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Monday, May 21, 2012
True prosecution reform
In the trial of former Democratic Party of Japan chief Ichiro Ozawa, charged with conspiracy to falsify political fund reports, the Tokyo District Court said his testimony could not be trusted because it contained changes in time and other irregularities. (He was acquitted but faces an appellate trial.)
It is remarkable, however, that the court strongly criticized the prosecution's investigation of Mr. Tomohiro Ishikawa, one of Mr. Ozawa's former secretaries and now a Lower House member, and rejected as evidence many of the prosecution records of testimony.
It was found that the Tokyo District Public Prosecutors Office sent a falsified investigation record about Mr. Ishikawa to the Tokyo No. 5 prosecution inquest committee, an 11-member citizens' judicial panel. Mr. Ozawa was indicted after the same panel voted for the second time to favor his indictment after the prosecution office decided twice not to indict him due to insufficient evidence.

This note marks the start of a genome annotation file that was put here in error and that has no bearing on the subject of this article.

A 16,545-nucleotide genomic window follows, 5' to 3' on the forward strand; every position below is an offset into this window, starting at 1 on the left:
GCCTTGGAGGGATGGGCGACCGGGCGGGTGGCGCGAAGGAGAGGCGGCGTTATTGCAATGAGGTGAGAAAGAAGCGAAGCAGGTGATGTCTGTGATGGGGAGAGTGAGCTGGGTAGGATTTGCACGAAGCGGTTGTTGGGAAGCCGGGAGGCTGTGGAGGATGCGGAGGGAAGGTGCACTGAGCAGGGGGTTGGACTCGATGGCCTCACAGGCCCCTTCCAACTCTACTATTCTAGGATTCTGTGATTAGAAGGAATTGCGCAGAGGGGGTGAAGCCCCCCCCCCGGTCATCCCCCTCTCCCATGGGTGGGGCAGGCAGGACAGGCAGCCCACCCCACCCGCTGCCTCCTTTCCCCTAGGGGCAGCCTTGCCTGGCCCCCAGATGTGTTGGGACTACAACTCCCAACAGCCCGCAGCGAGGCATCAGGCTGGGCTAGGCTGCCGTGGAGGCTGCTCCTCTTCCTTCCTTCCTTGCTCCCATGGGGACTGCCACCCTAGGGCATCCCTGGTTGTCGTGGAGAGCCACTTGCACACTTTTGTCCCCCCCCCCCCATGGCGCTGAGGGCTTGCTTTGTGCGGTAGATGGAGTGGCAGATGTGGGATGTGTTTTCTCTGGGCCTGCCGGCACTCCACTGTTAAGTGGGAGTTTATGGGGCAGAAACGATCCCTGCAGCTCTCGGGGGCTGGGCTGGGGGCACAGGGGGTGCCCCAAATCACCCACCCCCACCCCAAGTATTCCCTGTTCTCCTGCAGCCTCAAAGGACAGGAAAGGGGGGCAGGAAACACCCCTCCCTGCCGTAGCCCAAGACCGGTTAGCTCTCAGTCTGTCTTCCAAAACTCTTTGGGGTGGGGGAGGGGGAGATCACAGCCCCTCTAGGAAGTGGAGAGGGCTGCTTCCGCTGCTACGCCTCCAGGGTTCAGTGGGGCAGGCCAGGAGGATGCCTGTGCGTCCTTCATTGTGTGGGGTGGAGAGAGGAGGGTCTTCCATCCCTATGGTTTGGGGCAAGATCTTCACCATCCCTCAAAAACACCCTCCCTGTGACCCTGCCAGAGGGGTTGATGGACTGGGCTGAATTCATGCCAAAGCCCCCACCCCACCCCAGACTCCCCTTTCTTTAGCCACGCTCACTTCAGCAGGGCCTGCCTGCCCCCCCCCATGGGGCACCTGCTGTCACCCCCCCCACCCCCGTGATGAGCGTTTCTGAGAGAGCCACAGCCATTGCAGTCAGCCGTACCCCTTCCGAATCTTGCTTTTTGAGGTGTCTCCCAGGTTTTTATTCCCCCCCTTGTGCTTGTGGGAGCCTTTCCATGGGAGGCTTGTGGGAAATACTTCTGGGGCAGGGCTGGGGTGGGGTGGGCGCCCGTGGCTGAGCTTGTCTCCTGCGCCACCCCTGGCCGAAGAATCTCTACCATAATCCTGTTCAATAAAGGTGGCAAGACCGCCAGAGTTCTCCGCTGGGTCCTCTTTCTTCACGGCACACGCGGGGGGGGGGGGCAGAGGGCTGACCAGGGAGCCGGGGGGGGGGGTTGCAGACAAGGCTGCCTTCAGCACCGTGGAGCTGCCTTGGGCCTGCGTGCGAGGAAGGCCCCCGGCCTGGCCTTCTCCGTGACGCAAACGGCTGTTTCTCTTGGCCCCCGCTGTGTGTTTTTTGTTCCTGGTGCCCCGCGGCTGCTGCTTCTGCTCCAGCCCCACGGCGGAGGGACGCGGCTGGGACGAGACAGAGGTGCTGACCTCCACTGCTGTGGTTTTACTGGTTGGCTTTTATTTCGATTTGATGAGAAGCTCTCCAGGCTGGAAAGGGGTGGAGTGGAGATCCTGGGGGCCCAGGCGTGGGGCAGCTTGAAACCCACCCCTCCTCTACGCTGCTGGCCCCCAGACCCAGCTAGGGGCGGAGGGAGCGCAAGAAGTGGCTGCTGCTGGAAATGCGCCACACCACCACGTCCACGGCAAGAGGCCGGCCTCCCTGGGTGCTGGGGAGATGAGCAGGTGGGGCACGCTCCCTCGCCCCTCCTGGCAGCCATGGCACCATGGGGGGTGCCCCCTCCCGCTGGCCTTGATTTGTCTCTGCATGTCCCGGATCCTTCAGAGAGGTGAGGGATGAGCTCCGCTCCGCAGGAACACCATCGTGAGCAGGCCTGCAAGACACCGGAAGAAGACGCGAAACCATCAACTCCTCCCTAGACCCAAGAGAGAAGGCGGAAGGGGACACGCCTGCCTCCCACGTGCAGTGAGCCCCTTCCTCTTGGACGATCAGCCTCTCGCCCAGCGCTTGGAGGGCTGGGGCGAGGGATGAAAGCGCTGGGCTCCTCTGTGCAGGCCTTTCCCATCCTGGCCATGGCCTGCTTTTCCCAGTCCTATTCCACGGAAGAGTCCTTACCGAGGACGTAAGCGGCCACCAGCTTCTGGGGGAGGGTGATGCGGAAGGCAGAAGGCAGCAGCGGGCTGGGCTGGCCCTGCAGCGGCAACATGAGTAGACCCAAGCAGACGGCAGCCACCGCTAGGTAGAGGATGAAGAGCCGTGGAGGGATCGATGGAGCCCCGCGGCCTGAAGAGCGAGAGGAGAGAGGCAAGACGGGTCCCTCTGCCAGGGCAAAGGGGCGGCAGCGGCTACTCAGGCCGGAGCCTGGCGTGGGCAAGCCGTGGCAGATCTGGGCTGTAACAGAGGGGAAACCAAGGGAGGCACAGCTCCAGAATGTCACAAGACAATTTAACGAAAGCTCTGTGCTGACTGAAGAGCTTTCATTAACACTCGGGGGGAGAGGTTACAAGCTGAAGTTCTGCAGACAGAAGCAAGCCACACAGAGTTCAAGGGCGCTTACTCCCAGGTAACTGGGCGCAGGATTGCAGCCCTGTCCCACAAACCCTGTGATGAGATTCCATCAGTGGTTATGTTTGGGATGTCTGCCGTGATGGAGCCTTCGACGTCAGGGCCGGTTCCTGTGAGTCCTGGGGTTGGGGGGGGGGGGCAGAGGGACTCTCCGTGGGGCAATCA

Prosecution authorities are investigating Mr. Masahiro Tashiro, the public prosecutor who wrote the investigation record in question. But they reportedly plan not to indict him on the grounds that there was no evidence that he deliberately falsified it.
The public will not accept the explanation that a public prosecutor falsified an investigation record by mistake. A third-party committee should be set up to scrutinize the problems associated with the prosecution's investigation of Mr. Ozawa's secretaries.
Mr. Tashiro made the investigation record after he questioned Mr. Ishikawa, who had been released on bail, in May 2010. Earlier the citizens' panel voted for the first time to indict Mr. Ozawa. The record purportedly shows why Mr. Ishikawa admitted after his arrest in January 2010 that he had told Mr. Ozawa that he was going to falsify a fund report. It quotes Mr. Ishikawa as saying that he made the admission because he was strongly influenced by Mr. Tashiro's earlier remark that if he (Mr. Ishikawa) lied to investigators, it would mean betrayal of the people who had elected him to the Lower House. Mr. Ishikawa's secret recording of the questioning proved that he made no such statement.
It is even suspected that by submitting the investigation record to the citizens' panel, the prosecution tried to mislead the panel to favor Mr. Ozawa's indictment. In fact, the record played an important role when the panel voted for the second time to the same effect. This happened despite the fact that the prosecution is supposed to maintain a position of not seeking the indictment of the person in question. A third-party committee's scrutiny of the prosecution's actions is all the more important.